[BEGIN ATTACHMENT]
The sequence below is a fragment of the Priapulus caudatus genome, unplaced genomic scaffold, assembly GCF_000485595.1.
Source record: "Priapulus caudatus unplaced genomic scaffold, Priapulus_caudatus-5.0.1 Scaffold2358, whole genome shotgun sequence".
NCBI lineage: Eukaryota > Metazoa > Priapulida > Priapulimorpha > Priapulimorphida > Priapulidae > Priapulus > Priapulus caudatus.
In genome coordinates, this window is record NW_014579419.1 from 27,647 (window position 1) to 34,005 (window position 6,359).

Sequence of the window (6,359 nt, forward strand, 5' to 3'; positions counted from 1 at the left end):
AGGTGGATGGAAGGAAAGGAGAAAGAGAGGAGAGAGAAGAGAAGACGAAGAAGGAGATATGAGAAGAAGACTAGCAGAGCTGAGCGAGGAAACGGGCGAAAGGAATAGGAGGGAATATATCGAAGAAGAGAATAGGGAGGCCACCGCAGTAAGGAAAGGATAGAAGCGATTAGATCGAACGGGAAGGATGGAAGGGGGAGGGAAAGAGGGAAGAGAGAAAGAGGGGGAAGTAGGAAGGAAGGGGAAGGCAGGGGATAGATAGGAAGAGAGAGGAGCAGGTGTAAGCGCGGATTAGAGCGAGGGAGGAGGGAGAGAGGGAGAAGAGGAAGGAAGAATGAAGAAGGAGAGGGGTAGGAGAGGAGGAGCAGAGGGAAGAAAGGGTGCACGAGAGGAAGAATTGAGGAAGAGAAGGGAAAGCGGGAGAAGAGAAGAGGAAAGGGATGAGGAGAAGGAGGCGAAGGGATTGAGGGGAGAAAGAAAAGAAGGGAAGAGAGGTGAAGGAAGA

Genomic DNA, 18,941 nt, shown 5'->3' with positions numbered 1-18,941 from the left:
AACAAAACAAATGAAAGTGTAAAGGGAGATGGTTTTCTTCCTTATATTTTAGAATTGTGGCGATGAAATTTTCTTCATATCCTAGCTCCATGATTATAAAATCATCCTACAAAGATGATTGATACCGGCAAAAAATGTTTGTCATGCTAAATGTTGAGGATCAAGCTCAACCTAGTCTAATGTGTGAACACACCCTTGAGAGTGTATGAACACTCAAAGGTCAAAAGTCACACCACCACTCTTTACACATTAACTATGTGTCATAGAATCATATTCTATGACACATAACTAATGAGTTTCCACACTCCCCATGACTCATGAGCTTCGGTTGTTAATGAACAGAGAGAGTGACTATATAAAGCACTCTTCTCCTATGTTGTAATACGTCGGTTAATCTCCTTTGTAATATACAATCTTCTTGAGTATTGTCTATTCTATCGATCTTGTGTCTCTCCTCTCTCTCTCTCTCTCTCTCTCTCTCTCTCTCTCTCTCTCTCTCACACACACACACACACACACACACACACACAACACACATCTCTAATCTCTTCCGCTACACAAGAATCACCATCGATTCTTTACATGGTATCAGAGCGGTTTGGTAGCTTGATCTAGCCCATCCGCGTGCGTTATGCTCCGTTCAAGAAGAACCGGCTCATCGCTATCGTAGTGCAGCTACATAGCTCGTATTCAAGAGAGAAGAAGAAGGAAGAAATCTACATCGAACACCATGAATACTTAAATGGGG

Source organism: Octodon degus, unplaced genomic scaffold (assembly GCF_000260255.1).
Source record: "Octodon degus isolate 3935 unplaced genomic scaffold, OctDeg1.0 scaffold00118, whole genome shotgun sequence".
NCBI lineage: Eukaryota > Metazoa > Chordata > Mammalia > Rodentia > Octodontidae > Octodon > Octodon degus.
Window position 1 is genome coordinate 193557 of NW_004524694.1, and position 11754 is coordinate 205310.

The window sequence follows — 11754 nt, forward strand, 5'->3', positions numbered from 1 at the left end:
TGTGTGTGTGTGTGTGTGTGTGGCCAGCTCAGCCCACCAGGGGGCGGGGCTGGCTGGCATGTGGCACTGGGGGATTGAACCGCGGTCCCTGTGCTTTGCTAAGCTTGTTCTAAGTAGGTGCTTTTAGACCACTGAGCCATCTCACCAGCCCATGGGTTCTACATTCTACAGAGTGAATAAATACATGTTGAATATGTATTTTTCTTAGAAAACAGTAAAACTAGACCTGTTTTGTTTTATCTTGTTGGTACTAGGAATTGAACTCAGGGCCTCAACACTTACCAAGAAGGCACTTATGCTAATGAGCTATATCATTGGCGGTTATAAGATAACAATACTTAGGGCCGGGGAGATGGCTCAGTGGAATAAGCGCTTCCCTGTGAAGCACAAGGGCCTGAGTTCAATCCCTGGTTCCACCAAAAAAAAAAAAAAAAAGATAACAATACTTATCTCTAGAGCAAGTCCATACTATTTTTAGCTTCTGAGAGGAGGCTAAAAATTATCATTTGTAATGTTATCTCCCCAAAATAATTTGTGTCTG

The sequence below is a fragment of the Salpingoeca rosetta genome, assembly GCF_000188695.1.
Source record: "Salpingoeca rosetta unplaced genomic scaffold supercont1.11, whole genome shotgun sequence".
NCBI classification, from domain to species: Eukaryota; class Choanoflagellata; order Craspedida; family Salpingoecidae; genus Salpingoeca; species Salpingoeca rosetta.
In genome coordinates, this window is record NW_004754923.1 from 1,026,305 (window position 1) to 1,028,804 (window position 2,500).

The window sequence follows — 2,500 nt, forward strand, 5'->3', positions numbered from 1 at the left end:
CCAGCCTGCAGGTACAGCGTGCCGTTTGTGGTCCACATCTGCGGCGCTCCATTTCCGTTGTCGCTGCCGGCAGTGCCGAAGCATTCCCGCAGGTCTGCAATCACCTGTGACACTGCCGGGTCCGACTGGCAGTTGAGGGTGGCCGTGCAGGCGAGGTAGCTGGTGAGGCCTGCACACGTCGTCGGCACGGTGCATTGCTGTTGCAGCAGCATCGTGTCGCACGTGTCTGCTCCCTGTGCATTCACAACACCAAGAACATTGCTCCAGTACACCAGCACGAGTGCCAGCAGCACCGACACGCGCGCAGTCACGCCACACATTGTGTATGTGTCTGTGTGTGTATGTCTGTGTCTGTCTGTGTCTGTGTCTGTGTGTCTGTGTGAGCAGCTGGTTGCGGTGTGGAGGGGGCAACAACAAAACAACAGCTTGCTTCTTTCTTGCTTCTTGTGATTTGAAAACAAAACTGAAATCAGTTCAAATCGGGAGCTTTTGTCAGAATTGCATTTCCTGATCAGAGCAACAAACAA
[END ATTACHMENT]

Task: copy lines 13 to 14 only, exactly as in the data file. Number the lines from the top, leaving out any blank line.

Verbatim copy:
The window sequence follows — 11754 nt, forward strand, 5'->3', positions numbered from 1 at the left end:
TGTGTGTGTGTGTGTGTGTGTGGCCAGCTCAGCCCACCAGGGGGCGGGGCTGGCTGGCATGTGGCACTGGGGGATTGAACCGCGGTCCCTGTGCTTTGCTAAGCTTGTTCTAAGTAGGTGCTTTTAGACCACTGAGCCATCTCACCAGCCCATGGGTTCTACATTCTACAGAGTGAATAAATACATGTTGAATATGTATTTTTCTTAGAAAACAGTAAAACTAGACCTGTTTTGTTTTATCTTGTTGGTACTAGGAATTGAACTCAGGGCCTCAACACTTACCAAGAAGGCACTTATGCTAATGAGCTATATCATTGGCGGTTATAAGATAACAATACTTAGGGCCGGGGAGATGGCTCAGTGGAATAAGCGCTTCCCTGTGAAGCACAAGGGCCTGAGTTCAATCCCTGGTTCCACCAAAAAAAAAAAAAAAAAGATAACAATACTTATCTCTAGAGCAAGTCCATACTATTTTTAGCTTCTGAGAGGAGGCTAAAAATTATCATTTGTAATGTTATCTCCCCAAAATAATTTGTGTCTG